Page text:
Richie Allen: Helmets in the field started to become trendy when the Phillies’ star felt compelled to wear one in left field as a means of security against an unruly crowd. Often a verbal target of fans in Philadelphia, Allen one day found himself bombarded by hundred of pennies being thrown by fans in the left field stands at Connie Mack Stadium. The demonstration of violence convinced Allen to wear a helmet in the field for the rest of his career, whether playing in left field or at first base. Even after being traded away by Philadelphia, Scott continued the practice while playing in St. Louis, Los Angeles, Chicago, and Oakland. For awhile, Allen was the only major leaguer to use a helmet when fielding his position, an oddity that only added to his uniquely controversial persona.

George “Boomer” Scott: Like Allen, Scott began wearing a helmet in the field because of unruly fan reaction, but his decision came in response to actions of the road fans, not the hometown faithful at Fenway Park. Given his brush with such violent strains of fan anger, the Red Sox’ infielder decided to make the helmet a permanent addition to his baseball wardrobe. Looking awkward atop his large head and massive frame, the clunky helmet belied Scott’s fielding grace; “Boomer” won eight Gold Gloves for the Red Sox and the Brewers. Yes, soft hands and agile footwork overcome hard helmets at all times… On an unrelated side note, Scott also used to wear a distinctive necklace made of what appeared to be ivory tusks. When a reporter asked Scott exactly what the necklace consisted of, the oversized Boomer responded: “Second baseman’s teeth.”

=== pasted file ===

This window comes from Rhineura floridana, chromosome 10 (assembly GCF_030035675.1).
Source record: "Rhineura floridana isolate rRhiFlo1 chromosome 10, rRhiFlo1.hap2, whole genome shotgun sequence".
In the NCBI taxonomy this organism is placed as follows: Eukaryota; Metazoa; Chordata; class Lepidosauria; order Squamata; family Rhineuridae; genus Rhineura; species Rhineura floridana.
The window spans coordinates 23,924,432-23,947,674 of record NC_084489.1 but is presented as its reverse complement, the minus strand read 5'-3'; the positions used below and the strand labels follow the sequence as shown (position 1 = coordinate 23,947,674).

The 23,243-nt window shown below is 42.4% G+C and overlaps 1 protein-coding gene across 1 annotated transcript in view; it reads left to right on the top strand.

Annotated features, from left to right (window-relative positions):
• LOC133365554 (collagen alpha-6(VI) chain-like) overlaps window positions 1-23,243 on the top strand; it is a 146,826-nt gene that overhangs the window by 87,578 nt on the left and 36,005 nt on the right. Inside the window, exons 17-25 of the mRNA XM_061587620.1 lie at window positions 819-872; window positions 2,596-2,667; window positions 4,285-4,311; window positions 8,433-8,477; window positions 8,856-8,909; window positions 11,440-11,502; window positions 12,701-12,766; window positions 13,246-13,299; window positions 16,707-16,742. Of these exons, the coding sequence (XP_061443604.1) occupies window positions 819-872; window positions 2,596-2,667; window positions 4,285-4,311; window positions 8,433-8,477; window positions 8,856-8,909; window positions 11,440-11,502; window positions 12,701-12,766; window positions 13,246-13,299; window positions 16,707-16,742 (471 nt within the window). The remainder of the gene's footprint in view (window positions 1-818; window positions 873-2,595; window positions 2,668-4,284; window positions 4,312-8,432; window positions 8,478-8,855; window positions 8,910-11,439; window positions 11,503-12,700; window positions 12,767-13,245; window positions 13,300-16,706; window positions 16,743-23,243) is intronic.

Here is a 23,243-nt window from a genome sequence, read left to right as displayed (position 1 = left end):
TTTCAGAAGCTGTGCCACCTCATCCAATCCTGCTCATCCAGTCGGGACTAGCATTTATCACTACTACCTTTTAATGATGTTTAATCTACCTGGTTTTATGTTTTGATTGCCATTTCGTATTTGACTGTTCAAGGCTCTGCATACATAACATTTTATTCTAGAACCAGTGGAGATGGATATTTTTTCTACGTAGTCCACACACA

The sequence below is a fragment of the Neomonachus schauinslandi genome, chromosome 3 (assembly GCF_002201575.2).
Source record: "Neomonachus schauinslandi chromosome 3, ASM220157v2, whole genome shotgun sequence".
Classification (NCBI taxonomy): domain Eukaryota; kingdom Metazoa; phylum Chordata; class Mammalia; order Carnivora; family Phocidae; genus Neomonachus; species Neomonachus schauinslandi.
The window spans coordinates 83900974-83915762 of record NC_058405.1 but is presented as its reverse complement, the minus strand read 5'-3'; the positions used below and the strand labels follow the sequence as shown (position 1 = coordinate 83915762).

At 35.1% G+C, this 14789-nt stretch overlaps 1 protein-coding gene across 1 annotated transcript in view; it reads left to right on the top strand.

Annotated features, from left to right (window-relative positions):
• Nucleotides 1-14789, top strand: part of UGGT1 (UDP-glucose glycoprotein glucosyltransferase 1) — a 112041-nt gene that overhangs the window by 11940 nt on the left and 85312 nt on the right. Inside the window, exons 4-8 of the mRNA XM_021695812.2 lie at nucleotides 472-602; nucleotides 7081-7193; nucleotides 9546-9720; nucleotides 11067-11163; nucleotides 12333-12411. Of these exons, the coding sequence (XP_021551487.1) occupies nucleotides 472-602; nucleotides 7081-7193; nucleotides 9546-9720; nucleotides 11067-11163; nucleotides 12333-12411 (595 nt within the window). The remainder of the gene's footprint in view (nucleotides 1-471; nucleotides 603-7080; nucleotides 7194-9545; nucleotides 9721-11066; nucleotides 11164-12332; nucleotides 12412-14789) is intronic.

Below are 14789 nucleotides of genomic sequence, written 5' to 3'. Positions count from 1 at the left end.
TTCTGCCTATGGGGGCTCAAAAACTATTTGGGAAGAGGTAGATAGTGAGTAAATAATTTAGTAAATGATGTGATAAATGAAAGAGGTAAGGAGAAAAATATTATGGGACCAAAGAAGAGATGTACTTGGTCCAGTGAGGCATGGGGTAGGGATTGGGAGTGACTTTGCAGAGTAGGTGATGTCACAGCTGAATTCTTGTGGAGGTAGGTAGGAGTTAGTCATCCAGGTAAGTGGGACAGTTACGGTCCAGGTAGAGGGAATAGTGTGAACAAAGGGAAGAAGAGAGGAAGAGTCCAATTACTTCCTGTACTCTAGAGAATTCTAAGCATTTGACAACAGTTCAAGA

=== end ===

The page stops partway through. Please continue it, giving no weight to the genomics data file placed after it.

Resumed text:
Horace Clarke: I haven’t been able to figure out exactly why Clarke wore a helmet while patrolling second base for the Yankees; perhaps it had something to do with his fear of being upended on double-play takeout slides. (Column contributor Repoz asked former Yankee broadcaster Bob Gamere about the reasoning behind Clarke’s helmet; Gamere says it may have stemmed from a 1969 incident in which Clarke was hit in the head with a ball.) During his eight seasons in New York, Clarke received constant criticism from fans and media for his inability to turn the double play. Rather than attempting to pivot on double plays at the bag, Clarke often bailed out, jumping out of the way of runners while holding onto the baseball. Clarke, whose range to his right also left something to be desired, was so vilified in the Big Apple that fans once booed him during pre-game introductions on Opening Day and one writer repeatedly referred to him as “Horrible Horace.” That’s Horrible Horace with a helmet, please.

Joe Ferguson: Primarily a catcher during his major league career, Ferguson also played in right field from time to time. The time-sharing plan began early in his career with the Dodgers, who already had a fine defensive catcher in Steve Yeager but wanted to make room for the power-hitting Ferguson in their batting order. When the 200-pound Ferguson took to the outfield—a position that he hated to play—he made sure to take his hard hat with him. As with Clarke, I haven’t been able to pinpoint an exact reason, but it may have had something to do with a lack of confidence in catching the baseball. Ferguson once lost two fly balls in the sun during the same game, making his head an easy target for a ball dropping out of the sky. While Ferguson’s fielding prowess in right field sometimes made his managers nervous, he didn’t lack for ability in throwing the baseball. Playing for the Dodgers during the 1974 World Series, Ferguson unleashed a 290-foot throw from right field to the catcher, taking a potential run off the board for the Oakland A’s. Ferguson certainly didn’t lack confidence in his throwing, among other abilities. He once told a sportswriter, “I believe I can be a better catcher than Johnny Bench.” Well, it didn’t exactly turn out that way, but then again, Bench could never play the outfield quite like Fergie.